The translator between the networks is the vulnerability that PIPEDREAM was built to exploit. This is a vulnerability in the architecture itself. The problem is not the software; however, it is the design. This new-age malware is so dangerous because, in order to alienate the threat, you must fix the whole system rather than simply patching the software vulnerability, a feat that is much more costly, impractical, and time-consuming [3]. 

PIPEDREAM has three components, each targeting different protocols in the industrial automation process: 

  1. TAGRUN targets the protocol that assists in the communication between assets and servers, allowing attackers to perform reconnaissance by monitoring production systems and control processes. 
  2. CODECALL provides attackers with a method to connect to devices, load and execute commands, brute force login credentials, delete or retrieve files, disconnect sessions, and crash systems. 
  3. OMSHELL grants backdoor access to carry out payload or command executions, device resets, memory wipes, process shutdowns, network traffic captures, and data configurations, restorations, or backups [1].


Since being discovered in March 2022, no known disruptive or destructive attacks leveraging PIPEDREAM have been carried out on ICSs in the U.S. [4]. Upon its discovery, the Cybersecurity and Infrastructure Security Agency, Federal Bureau of Investigation, National Security Agency, and Department of Energy jointly published an advisory detailing the actions that should be taken to mitigate ongoing risks and vulnerabilities. 

Despite zero reports of this malware having been deployed in the wild, this does not mean that the risks are not present. Malware could still be sitting stealthily in ICS devices waiting to be executed or newer, more dangerous versions could be in development.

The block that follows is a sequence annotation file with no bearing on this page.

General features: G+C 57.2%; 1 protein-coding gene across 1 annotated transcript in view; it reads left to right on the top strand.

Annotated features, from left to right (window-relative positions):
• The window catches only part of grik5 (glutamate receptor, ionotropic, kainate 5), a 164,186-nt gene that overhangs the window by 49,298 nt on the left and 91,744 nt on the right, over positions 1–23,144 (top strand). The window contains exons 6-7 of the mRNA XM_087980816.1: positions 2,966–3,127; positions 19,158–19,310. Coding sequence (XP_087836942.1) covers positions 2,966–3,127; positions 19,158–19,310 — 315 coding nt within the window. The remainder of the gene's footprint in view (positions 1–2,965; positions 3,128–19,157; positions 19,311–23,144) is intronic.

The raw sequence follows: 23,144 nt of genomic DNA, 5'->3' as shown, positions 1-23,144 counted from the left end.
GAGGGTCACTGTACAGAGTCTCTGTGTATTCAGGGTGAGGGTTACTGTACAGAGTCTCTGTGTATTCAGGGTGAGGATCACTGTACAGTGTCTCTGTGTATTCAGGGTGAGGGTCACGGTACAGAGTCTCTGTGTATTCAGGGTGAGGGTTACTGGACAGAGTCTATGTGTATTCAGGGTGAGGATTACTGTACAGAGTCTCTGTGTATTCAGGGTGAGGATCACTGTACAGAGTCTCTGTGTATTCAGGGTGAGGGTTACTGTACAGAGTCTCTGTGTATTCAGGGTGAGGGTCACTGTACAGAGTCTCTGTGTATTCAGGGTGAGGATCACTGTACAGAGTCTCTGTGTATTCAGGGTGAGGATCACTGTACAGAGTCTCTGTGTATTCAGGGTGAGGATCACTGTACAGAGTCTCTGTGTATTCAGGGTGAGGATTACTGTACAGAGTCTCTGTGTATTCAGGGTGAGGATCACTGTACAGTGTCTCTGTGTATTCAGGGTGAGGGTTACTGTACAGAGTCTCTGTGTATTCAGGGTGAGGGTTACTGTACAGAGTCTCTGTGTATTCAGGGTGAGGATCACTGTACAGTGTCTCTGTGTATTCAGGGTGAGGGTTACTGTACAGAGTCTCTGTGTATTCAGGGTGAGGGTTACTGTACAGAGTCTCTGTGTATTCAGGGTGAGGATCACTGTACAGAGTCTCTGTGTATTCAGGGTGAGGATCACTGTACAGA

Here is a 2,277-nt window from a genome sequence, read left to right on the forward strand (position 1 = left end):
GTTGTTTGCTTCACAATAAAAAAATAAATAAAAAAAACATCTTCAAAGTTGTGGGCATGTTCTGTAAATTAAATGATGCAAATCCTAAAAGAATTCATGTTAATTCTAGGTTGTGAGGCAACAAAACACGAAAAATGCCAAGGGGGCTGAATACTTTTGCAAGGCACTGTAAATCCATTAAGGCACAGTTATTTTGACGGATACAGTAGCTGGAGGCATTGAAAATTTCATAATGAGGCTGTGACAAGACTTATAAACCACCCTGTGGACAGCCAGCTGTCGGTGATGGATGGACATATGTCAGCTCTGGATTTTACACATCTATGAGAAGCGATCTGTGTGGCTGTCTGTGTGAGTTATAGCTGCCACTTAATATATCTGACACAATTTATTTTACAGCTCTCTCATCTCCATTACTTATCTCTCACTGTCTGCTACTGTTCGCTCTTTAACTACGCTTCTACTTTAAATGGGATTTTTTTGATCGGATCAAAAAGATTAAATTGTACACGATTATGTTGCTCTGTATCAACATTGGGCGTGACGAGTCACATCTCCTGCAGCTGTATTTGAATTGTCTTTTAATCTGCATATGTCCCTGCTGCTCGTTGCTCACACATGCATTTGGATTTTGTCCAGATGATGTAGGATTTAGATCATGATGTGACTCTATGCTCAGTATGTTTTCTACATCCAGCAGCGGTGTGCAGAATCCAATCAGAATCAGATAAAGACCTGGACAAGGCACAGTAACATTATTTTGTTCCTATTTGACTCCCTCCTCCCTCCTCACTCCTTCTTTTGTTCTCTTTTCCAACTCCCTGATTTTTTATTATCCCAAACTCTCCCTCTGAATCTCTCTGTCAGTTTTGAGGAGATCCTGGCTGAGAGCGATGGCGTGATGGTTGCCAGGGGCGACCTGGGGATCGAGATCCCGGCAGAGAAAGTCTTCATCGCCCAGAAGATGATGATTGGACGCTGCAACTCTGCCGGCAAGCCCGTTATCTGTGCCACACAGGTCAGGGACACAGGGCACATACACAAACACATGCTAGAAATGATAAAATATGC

Moreover, an overlooked danger of PIPEDREAM is that the main proactive defense of patching exploitable vulnerabilities offers minimal protection, as the nature of the malware is intended to hijack devices through the inherent protocols built into their design [4]. The inability to properly anticipate and avoid these risks could be catastrophic. If PIPEDREAM or malware with similar capabilities was deployed against a country’s critical infrastructure, it could result in blackouts, the inaccessibility of water systems, hazardous conditions at nuclear sites, and more.

Schneider and Omron PLCs are used beyond the electric, oil, and gas sectors, and the numerous alternative PLCs using differing protocols could also become susceptible to malware of this magnitude with slight alterations and adaptations. 

Future malware with the expansive capabilities seen in the PIPEDREAM toolkit poses a danger to all critical industries, including power grids, factories, water utilities, and oil refineries [4]. A threat capable of shutting down U.S. critical infrastructure would have been detrimental and should be a lesson moving forward. 

For more information about PIPEDREAM malware or emerging threats, please contact the Ankura Cyber Investigations & Incident Response team


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© Copyright 2023. The views expressed herein are those of the author(s) and not necessarily the views of Ankura Consulting Group, LLC., its management, its subsidiaries, its affiliates, or its other professionals. Ankura is not a law firm and cannot provide legal advice.